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Why are some ideas so scary to some people?

Jewish students at UC Berkley campus rally against anti-Zionism FACEBOOK PHOTO
Jewish students at UC Berkley campus rally against anti-Zionism FACEBOOK PHOTO

University campuses are meant to be places of rigorous debate. What happens when outside groups attempt to squelch that debate? And what happens when those groups claim to speak in the name of the Jewish community?

The University of California at Berkeley was embroiled in controversy last month with the suspension of a one-credit course called “Palestine: A Settler Colonial Analysis.” The course is part of the university’s DeCal program, a suite of one-credit courses taught by undergraduates with a faculty adviser.

In response, 43 groups under the leadership of AMCHA – including Hasbarah Fellowships, StandWithUs, and the Association of Reform Zionists of America – petitioned the university over what it claimed was the course’s “blatantly anti-Israel bias,” including authors on the syllabus who have (they claimed) “called for the dismantling of Israel,” and a faculty sponsor who (they claimed) supports the boycott, divestment and sanctions movement.

The petition argued that the course promotes “the false and defamatory idea that Israel is an illegitimate settler colonial state.” The petition also objected to students being asked to consider ways to “decolonize” – which the signatories interpreted as “eliminat[ing] Israel.” Hillel International and UC-Berkeley Hillel issued their own parallel statement.

While the students demanded the course’s reinstatement, a blog post in Academe, the American Association of University Professors’ magazine, argued that the official policies of approval had been met, contrary to what the university was claiming. In the end the course was reinstated with some very minor changes in phrasing.


In my own Israeli-Palestinian relations course at Carleton University, I try to relay the experiences, dreams, and traumas of both Israelis and Palestinians. This course didn’t do that. But that doesn’t mean that suspending the course was not a violation of academic freedom.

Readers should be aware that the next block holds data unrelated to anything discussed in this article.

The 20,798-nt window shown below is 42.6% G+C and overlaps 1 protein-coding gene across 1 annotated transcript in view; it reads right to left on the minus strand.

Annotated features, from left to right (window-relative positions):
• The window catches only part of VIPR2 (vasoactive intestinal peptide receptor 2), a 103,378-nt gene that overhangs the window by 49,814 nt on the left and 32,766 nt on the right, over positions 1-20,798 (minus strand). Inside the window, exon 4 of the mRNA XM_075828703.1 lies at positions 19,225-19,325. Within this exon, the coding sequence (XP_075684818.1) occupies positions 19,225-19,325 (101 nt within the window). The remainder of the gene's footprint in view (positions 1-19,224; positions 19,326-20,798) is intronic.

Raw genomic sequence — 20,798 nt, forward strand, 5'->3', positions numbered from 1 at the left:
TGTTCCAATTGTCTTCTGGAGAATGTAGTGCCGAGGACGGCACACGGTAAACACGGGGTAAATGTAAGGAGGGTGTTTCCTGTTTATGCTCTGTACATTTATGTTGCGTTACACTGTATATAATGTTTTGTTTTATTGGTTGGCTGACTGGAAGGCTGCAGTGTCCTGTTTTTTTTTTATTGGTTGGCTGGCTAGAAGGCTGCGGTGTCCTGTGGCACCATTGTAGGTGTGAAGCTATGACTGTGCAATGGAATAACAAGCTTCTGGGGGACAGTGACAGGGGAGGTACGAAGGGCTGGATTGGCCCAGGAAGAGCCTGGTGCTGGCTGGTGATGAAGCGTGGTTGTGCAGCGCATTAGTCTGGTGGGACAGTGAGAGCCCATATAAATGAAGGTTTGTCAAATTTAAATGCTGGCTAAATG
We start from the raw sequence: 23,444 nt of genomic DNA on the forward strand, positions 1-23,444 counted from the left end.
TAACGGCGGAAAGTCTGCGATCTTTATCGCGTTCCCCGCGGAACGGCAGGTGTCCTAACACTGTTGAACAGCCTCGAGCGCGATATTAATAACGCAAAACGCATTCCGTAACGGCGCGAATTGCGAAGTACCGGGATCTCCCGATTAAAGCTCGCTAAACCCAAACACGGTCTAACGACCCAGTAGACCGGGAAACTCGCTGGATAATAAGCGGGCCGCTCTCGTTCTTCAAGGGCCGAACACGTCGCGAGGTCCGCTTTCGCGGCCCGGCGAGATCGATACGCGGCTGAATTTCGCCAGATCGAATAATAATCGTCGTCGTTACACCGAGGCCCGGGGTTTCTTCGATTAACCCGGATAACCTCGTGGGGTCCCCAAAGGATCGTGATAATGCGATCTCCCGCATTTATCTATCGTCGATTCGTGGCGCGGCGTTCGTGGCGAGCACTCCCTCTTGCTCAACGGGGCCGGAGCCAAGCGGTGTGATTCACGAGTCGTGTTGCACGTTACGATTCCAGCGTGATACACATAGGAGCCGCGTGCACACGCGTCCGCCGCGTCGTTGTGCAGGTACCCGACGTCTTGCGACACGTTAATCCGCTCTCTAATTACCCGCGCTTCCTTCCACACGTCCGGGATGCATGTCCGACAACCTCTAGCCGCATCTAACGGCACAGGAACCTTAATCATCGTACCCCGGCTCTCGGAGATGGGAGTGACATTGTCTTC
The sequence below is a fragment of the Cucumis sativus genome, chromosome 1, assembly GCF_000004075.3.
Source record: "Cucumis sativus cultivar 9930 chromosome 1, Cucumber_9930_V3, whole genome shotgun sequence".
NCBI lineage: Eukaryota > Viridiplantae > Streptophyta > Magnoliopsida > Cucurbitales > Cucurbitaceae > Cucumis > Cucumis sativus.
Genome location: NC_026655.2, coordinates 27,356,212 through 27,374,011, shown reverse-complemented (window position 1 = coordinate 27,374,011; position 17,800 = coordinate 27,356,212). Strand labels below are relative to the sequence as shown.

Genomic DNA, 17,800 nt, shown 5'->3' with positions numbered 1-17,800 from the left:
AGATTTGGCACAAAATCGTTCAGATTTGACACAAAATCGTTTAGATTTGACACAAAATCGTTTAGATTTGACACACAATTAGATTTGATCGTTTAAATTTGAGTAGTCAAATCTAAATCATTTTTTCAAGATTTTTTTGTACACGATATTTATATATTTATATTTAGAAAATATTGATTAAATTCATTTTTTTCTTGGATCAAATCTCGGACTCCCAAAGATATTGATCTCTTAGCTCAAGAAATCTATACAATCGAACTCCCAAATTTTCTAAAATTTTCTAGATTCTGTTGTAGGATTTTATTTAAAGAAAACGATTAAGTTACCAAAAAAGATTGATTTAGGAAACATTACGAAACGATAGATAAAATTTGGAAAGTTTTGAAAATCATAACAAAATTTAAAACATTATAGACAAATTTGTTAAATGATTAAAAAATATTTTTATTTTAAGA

Beyond issuing general guidelines about the learning goals of a particular degree program, the notion of a “curriculum” is usually quite decentralized within humanities and social sciences programs. The idea is that by being required to take upward of 40 courses, students will be exposed to a range of perspectives, the hallmarks of a liberal arts education. A “biased” course, one could say, is in the eye of the beholder. Do all economics courses include a section on Marxism? Do all “causes of war” courses contain a unit on pacifism? Academic freedom is premised on the idea that different professors will teach these subjects differently, and the marketplace of ideas will reveal to students the most robust ideas.

And what of the term settler-colonialism? Some think it’s a misplaced label, since there wasn’t a traditional colonial centre exploiting a periphery to enrich the core. But settler-colonialism differs from traditional colonialism in important ways.

As in the case of Canada, there is a good case to be made that the State of Israel represents a case of settler-colonialism. I’m also aware that as a Jew, my great-grandparents benefited from Canada’s settler-colonial framework when they immigrated, and some of my extended family benefited from Israel’s.

It is up to the authors on the syllabus to marshal logic and evidence to support whatever conceptual framework they are advancing. Critical thinking entails reading material critically too, and one would hope that this course – like any course – demands that students do just that.

What about the course’s suggestion that students consider ways to “decolonize”? Here I also look to Canada, where the government is attempting to redress Canada’s shameful treatment of First Nations. The Truth and Reconciliation Commission is a key move in this direction. The petition’s 43 signatories might consider that Israel might also have some work to do vis-a-vis the Palestinians – both those who remain under military occupation, as well as the 20 per cent of Israeli citizens who suffer from structural inequality. I wonder what ideas make those signatories so fearful, and I wonder if they are similarly frightened by the idea of justice-seeking in their own countries, too.

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